DOI: 10.1111/gcb.17047 ISSN: 1354-1013

Shrinking body size of European anchovy in the Bay of Biscay

Fernando G. Taboada, Guillem Chust, María Santos Mocoroa, Naroa Aldanondo, Almudena Fontán, Unai Cotano, Paula Álvarez, Maite Erauskin‐Extramiana, Xabier Irigoien, Jose A. Fernandes‐Salvador, Guillermo Boyra, Andrés Uriarte, Leire Ibaibarriaga
  • General Environmental Science
  • Ecology
  • Environmental Chemistry
  • Global and Planetary Change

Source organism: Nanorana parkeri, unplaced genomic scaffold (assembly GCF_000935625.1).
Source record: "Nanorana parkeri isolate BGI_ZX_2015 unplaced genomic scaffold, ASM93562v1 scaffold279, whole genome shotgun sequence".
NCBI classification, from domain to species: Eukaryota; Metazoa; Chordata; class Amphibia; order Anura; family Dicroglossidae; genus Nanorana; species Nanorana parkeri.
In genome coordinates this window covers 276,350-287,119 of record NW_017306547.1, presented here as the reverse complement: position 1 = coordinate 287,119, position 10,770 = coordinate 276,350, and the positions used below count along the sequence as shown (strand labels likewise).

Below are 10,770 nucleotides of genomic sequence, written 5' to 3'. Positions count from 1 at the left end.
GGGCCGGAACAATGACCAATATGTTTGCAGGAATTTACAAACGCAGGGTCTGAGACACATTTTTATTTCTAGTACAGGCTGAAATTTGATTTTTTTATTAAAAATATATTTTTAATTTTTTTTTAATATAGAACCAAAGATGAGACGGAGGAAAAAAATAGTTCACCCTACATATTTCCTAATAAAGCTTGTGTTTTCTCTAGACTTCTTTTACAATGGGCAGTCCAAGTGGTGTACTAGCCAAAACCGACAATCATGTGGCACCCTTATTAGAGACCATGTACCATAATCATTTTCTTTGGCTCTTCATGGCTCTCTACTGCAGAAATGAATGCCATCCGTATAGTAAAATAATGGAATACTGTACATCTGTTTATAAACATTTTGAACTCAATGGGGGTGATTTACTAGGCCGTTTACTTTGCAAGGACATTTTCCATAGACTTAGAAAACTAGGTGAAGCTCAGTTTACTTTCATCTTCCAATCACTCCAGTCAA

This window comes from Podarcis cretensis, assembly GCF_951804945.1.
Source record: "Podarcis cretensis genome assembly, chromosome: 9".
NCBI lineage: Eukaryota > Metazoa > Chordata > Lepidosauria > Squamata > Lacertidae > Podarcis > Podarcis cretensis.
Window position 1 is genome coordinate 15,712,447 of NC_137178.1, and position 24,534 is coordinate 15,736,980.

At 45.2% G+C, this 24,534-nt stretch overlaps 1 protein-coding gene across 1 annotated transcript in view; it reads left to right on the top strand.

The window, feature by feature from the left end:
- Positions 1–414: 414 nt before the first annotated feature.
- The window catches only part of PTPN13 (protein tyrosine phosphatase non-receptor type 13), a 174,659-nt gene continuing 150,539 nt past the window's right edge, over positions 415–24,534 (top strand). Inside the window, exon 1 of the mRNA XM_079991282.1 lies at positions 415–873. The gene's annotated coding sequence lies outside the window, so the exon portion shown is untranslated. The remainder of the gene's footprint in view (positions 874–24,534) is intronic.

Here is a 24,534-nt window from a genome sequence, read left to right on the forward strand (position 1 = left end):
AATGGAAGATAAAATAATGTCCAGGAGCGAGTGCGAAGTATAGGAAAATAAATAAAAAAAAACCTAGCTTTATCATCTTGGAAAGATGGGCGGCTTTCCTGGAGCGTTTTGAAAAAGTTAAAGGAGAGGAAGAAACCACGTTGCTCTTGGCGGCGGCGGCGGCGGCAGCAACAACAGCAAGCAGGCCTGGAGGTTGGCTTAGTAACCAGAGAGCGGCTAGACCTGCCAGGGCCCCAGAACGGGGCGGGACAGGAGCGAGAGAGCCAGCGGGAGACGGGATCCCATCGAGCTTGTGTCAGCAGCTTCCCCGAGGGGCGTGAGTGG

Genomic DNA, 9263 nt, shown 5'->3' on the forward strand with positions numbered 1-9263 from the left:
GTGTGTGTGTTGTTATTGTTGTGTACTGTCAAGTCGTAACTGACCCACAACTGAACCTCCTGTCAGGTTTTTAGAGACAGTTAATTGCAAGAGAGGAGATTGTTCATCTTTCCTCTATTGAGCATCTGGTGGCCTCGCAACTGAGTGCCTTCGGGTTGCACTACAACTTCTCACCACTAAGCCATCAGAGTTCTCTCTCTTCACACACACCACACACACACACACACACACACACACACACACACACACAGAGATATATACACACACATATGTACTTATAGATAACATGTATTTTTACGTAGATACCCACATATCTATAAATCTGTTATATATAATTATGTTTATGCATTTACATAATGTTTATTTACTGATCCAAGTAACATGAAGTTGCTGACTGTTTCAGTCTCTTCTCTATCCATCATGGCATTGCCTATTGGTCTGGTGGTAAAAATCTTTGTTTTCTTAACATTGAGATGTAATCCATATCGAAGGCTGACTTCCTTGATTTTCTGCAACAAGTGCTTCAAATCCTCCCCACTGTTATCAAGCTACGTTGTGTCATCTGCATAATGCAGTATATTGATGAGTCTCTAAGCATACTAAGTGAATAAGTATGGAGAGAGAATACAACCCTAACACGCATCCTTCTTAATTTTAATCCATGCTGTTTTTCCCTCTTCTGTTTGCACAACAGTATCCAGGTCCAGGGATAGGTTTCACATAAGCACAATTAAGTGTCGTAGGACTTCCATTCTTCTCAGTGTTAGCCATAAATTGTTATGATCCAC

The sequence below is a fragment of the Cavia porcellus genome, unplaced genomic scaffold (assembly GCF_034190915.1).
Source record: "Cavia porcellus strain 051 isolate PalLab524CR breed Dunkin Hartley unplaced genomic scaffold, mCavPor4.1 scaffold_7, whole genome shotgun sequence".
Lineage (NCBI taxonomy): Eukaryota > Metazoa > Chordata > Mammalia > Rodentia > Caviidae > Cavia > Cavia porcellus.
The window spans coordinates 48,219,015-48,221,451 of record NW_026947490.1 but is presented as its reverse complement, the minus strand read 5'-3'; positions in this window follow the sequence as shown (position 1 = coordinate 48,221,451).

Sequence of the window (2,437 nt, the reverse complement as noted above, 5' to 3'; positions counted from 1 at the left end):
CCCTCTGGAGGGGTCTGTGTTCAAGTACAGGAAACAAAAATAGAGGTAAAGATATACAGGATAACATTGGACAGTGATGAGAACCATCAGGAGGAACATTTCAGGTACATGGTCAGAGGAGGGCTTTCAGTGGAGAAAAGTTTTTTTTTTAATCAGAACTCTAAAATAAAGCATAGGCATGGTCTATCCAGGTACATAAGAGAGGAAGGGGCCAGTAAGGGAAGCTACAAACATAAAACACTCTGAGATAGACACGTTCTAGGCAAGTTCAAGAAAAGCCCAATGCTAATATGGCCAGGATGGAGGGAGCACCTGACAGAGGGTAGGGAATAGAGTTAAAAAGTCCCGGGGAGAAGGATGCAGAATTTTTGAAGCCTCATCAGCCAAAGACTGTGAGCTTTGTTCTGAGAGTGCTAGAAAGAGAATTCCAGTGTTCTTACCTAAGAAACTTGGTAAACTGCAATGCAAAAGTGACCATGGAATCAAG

Decreased body size is often cited as a major response to ocean warming. Available evidence, however, questions the actual emergence of shrinking trends and the prevalence of temperature‐driven changes in size over alternative drivers. In marine fish, changes in food availability or fluctuations in abundance, including those due to size‐selective fishing, provide compelling mechanisms to explain changes in body size. Here, based on three decades of scientific survey data (1990–2021), we report a decline in the average body size—length and weight—of anchovy, Engraulis encrasicolus L., in the Bay of Biscay. Shrinking was evident in all age classes, from juveniles to adults. Allometric adjustment indicated slightly more pronounced declines in weight than in total length, which is consistent with a change toward a slender body shape. Trends in adult weight were nonlinear, with rates accelerating to an average decline of up to 25% decade−1 during the last two decades. We found a strong association between higher anchovy abundance and reduced juvenile size. The effect of density dependence was less clear later in life, and temperature became the best predictor of declines in adult size. Theoretical analyses based on a strategic model further suggested that observed patterns are consistent with a simultaneous, opposing effect of rising temperatures on accelerating early growth and decreasing adult size as predicted by the temperature‐size rule. Macroecological assessment of ecogeographical—Bergmann's and James'—rules in anchovy size suggested that the observed decline largely exceeds intraspecific variation and might be the result of selection. Limitations inherent in the observational nature of the study recommend caution and a continued assessment and exploration of alternative drivers. Additional evidence of a climate‐driven regime shift in the region suggests, however, that shrinking anchovy sizes may signal a long‐lasting change in the structure and functioning of the Bay of Biscay ecosystem.

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